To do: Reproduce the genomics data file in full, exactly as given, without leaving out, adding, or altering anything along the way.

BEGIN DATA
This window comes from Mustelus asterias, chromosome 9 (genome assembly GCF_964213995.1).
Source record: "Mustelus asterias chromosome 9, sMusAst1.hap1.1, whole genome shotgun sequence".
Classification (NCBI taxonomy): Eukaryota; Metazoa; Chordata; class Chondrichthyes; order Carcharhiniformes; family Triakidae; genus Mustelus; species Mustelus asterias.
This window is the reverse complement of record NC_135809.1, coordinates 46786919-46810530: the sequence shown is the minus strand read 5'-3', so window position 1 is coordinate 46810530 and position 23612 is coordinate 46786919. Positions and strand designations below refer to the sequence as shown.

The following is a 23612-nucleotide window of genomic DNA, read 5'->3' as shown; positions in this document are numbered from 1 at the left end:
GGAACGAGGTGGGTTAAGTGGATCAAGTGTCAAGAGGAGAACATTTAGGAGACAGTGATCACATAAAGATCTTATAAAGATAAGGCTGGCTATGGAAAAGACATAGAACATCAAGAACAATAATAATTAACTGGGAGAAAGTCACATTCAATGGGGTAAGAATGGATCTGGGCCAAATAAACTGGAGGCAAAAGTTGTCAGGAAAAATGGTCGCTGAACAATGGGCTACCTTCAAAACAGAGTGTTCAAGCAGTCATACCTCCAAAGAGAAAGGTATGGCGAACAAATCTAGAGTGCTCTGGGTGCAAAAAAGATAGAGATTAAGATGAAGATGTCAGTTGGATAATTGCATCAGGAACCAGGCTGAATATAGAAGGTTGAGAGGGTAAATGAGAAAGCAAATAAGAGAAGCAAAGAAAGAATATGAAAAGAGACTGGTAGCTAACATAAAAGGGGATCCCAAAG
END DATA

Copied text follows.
This window comes from Mustelus asterias, chromosome 9 (genome assembly GCF_964213995.1).
Source record: "Mustelus asterias chromosome 9, sMusAst1.hap1.1, whole genome shotgun sequence".
Classification (NCBI taxonomy): Eukaryota; Metazoa; Chordata; class Chondrichthyes; order Carcharhiniformes; family Triakidae; genus Mustelus; species Mustelus asterias.
This window is the reverse complement of record NC_135809.1, coordinates 46786919-46810530: the sequence shown is the minus strand read 5'-3', so window position 1 is coordinate 46810530 and position 23612 is coordinate 46786919. Positions and strand designations below refer to the sequence as shown.

The following is a 23612-nucleotide window of genomic DNA, read 5'->3' as shown; positions in this document are numbered from 1 at the left end:
GGAACGAGGTGGGTTAAGTGGATCAAGTGTCAAGAGGAGAACATTTAGGAGACAGTGATCACATAAAGATCTTATAAAGATAAGGCTGGCTATGGAAAAGACATAGAACATCAAGAACAATAATAATTAACTGGGAGAAAGTCACATTCAATGGGGTAAGAATGGATCTGGGCCAAATAAACTGGAGGCAAAAGTTGTCAGGAAAAATGGTCGCTGAACAATGGGCTACCTTCAAAACAGAGTGTTCAAGCAGTCATACCTCCAAAGAGAAAGGTATGGCGAACAAATCTAGAGTGCTCTGGGTGCAAAAAAGATAGAGATTAAGATGAAGATGTCAGTTGGATAATTGCATCAGGAACCAGGCTGAATATAGAAGGTTGAGAGGGTAAATGAGAAAGCAAATAAGAGAAGCAAAGAAAGAATATGAAAAGAGACTGGTAGCTAACATAAAAGGGGATCCCAAAG